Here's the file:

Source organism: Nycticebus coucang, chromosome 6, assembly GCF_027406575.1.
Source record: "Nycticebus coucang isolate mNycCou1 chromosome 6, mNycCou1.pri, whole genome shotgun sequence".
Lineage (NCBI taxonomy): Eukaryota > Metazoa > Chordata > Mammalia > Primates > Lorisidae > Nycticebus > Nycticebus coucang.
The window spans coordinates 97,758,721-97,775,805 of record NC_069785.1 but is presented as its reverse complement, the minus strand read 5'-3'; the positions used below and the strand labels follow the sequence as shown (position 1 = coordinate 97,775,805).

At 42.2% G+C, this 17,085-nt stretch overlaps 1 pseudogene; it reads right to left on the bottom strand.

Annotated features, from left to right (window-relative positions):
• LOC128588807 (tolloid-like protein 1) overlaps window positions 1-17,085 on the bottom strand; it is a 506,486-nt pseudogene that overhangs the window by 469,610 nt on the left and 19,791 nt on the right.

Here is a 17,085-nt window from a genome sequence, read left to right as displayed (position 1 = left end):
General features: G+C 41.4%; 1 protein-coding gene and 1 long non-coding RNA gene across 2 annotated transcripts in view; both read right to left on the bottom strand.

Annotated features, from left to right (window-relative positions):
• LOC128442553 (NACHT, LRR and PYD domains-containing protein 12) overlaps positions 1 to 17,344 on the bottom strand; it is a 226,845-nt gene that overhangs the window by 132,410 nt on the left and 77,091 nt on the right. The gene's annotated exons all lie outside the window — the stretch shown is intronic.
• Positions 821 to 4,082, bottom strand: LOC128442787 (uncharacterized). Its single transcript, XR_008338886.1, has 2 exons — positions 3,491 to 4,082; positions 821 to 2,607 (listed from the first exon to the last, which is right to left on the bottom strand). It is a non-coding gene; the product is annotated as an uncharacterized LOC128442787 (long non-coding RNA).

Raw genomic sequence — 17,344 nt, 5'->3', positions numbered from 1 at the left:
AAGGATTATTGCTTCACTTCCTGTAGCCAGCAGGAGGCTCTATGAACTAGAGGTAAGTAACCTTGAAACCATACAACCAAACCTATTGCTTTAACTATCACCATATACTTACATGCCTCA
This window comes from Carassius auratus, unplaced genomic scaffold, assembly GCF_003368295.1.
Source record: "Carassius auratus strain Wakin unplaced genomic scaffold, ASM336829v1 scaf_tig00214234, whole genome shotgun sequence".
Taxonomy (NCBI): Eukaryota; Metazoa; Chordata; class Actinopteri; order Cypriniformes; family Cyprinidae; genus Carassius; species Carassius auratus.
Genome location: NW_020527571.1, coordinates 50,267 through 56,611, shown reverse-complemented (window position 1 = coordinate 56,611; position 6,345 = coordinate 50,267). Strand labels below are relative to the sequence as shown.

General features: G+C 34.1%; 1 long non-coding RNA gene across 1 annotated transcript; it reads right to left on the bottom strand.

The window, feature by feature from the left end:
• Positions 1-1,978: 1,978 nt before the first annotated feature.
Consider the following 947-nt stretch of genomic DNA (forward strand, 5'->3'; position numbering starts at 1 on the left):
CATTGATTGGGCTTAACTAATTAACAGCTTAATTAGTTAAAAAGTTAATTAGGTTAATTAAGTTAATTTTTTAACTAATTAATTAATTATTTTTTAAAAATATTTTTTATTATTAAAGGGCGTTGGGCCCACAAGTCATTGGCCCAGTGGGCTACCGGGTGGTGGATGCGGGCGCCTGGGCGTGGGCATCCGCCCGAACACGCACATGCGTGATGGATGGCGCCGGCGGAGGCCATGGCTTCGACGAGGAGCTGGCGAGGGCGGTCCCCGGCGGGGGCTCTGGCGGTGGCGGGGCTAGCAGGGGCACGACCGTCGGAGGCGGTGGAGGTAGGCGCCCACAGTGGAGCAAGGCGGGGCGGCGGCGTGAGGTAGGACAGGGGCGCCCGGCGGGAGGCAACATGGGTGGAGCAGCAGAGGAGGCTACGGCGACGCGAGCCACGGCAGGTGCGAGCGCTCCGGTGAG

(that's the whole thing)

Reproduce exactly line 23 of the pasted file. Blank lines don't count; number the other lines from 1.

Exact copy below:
CATTGATTGGGCTTAACTAATTAACAGCTTAATTAGTTAAAAAGTTAATTAGGTTAATTAAGTTAATTTTTTAACTAATTAATTAATTATTTTTTAAAAATATTTTTTATTATTAAAGGGCGTTGGGCCCACAAGTCATTGGCCCAGTGGGCTACCGGGTGGTGGATGCGGGCGCCTGGGCGTGGGCATCCGCCCGAACACGCACATGCGTGATGGATGGCGCCGGCGGAGGCCATGGCTTCGACGAGGAGCTGGCGAGGGCGGTCCCCGGCGGGGGCTCTGGCGGTGGCGGGGCTAGCAGGGGCACGACCGTCGGAGGCGGTGGAGGTAGGCGCCCACAGTGGAGCAAGGCGGGGCGGCGGCGTGAGGTAGGACAGGGGCGCCCGGCGGGAGGCAACATGGGTGGAGCAGCAGAGGAGGCTACGGCGACGCGAGCCACGGCAGGTGCGAGCGCTCCGGTGAG